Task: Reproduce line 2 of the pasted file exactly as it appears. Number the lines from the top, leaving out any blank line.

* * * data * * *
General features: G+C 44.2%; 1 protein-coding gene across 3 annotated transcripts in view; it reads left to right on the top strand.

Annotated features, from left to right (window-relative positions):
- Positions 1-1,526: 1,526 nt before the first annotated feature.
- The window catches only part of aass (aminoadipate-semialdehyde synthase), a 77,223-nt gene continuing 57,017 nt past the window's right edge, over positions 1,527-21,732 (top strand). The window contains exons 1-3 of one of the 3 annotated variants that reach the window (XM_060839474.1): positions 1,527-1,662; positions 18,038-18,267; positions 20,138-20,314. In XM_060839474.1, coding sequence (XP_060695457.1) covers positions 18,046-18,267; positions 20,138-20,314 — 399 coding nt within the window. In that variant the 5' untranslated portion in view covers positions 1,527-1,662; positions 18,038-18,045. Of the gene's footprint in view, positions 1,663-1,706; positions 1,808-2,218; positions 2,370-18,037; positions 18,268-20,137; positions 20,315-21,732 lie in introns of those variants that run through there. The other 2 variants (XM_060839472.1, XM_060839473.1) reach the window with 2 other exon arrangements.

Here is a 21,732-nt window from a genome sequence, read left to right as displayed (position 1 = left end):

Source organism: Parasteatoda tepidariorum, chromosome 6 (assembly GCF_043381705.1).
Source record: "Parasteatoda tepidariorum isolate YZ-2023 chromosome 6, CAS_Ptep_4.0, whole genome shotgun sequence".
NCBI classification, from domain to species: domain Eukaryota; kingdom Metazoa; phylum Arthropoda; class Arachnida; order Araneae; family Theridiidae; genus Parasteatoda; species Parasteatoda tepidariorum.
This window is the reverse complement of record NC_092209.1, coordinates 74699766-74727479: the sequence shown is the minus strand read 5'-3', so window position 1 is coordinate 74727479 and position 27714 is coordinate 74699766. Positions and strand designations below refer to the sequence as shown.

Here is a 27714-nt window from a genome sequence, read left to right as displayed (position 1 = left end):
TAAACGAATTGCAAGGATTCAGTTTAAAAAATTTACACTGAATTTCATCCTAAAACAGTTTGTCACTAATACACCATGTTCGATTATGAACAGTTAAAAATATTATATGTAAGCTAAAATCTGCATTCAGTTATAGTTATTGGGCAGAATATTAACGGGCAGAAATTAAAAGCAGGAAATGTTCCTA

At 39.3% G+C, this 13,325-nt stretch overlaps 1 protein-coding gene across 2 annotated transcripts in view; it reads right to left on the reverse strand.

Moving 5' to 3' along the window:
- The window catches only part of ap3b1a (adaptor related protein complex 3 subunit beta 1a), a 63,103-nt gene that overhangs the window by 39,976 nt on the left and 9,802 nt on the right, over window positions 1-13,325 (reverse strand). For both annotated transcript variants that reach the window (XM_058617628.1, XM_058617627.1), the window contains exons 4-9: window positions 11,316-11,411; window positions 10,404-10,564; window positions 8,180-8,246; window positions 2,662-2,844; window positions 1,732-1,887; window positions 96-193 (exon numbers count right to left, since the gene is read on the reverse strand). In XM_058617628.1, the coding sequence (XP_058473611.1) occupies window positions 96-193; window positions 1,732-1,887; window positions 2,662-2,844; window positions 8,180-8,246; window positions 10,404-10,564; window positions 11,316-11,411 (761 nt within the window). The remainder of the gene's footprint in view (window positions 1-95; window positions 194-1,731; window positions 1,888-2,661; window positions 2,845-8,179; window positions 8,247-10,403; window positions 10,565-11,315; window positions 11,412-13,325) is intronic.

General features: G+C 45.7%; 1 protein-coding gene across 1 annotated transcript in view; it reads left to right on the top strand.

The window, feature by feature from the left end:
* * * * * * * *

Annotated features, from left to right (window-relative positions):